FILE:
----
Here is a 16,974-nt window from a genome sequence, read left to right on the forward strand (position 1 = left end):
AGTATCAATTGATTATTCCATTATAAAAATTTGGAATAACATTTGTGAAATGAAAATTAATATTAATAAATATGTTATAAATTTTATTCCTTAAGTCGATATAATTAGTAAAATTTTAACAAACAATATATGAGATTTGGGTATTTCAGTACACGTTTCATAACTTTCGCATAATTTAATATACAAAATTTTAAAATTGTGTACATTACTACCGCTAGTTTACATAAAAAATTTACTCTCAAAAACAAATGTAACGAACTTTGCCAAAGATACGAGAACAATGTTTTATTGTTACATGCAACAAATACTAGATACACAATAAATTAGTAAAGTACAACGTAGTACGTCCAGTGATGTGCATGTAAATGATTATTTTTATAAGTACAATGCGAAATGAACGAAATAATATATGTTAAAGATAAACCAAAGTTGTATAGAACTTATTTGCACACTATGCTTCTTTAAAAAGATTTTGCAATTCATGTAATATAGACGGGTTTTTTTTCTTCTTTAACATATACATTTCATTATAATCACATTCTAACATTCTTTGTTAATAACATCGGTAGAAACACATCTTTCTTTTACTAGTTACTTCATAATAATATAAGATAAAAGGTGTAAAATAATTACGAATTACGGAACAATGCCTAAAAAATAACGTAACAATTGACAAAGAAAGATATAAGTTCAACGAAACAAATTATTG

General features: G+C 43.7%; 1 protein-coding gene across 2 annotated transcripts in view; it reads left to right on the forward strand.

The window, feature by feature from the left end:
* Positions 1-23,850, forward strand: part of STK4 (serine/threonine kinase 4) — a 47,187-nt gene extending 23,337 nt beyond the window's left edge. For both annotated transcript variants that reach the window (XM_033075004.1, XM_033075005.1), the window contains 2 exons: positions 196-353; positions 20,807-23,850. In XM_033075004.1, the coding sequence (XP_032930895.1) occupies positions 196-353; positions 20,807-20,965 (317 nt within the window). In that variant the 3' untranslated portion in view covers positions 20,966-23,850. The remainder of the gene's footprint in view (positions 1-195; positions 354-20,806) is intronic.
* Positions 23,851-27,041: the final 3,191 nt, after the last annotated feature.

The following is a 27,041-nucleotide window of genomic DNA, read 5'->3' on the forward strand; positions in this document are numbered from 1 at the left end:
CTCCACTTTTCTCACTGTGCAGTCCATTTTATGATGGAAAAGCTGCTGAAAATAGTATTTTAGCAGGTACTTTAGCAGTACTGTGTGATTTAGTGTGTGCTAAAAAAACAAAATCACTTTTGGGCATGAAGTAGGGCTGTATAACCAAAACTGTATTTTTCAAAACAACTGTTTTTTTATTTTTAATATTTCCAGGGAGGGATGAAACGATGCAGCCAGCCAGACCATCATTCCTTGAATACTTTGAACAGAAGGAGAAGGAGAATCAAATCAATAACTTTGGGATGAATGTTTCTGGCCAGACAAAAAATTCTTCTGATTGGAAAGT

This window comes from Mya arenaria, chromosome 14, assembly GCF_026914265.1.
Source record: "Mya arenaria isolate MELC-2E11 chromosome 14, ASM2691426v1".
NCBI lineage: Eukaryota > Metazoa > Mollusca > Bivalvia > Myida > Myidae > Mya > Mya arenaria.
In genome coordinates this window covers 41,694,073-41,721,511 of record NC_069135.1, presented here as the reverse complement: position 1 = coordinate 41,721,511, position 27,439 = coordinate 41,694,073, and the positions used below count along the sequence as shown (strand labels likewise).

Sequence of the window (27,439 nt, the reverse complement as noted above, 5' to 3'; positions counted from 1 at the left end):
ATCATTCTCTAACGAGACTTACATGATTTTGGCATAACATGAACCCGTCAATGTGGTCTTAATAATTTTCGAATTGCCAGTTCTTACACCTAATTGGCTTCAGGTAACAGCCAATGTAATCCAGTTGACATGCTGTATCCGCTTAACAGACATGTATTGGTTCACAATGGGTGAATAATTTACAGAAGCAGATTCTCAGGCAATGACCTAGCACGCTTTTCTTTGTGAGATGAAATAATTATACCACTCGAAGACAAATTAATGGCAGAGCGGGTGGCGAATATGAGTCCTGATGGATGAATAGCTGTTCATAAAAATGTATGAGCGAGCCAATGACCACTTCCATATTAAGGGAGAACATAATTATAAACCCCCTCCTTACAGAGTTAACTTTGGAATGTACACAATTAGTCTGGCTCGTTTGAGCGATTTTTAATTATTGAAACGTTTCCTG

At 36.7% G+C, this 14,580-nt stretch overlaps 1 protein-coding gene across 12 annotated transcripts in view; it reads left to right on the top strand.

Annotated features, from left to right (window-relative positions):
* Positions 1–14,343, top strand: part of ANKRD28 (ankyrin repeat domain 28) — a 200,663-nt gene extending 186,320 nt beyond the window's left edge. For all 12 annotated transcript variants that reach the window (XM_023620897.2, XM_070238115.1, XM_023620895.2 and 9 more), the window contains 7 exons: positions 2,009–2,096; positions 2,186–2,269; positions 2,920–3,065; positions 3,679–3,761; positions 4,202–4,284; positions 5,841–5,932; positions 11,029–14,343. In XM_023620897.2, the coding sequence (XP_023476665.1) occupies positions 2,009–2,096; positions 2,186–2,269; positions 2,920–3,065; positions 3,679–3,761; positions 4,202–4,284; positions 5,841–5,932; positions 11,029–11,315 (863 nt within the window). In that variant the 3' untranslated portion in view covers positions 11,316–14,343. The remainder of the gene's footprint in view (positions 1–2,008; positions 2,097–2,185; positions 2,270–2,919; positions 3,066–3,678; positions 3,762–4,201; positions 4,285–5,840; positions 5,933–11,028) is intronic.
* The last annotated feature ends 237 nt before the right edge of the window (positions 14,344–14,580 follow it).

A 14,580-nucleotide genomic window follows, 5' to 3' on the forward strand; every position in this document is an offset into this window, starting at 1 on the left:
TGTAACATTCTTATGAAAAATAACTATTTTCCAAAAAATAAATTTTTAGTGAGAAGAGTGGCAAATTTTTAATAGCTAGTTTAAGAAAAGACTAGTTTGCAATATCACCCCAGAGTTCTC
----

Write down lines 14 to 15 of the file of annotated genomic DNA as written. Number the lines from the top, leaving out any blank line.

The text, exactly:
ATCATTCTCTAACGAGACTTACATGATTTTGGCATAACATGAACCCGTCAATGTGGTCTTAATAATTTTCGAATTGCCAGTTCTTACACCTAATTGGCTTCAGGTAACAGCCAATGTAATCCAGTTGACATGCTGTATCCGCTTAACAGACATGTATTGGTTCACAATGGGTGAATAATTTACAGAAGCAGATTCTCAGGCAATGACCTAGCACGCTTTTCTTTGTGAGATGAAATAATTATACCACTCGAAGACAAATTAATGGCAGAGCGGGTGGCGAATATGAGTCCTGATGGATGAATAGCTGTTCATAAAAATGTATGAGCGAGCCAATGACCACTTCCATATTAAGGGAGAACATAATTATAAACCCCCTCCTTACAGAGTTAACTTTGGAATGTACACAATTAGTCTGGCTCGTTTGAGCGATTTTTAATTATTGAAACGTTTCCTG

At 36.7% G+C, this 14,580-nt stretch overlaps 1 protein-coding gene across 12 annotated transcripts in view; it reads left to right on the top strand.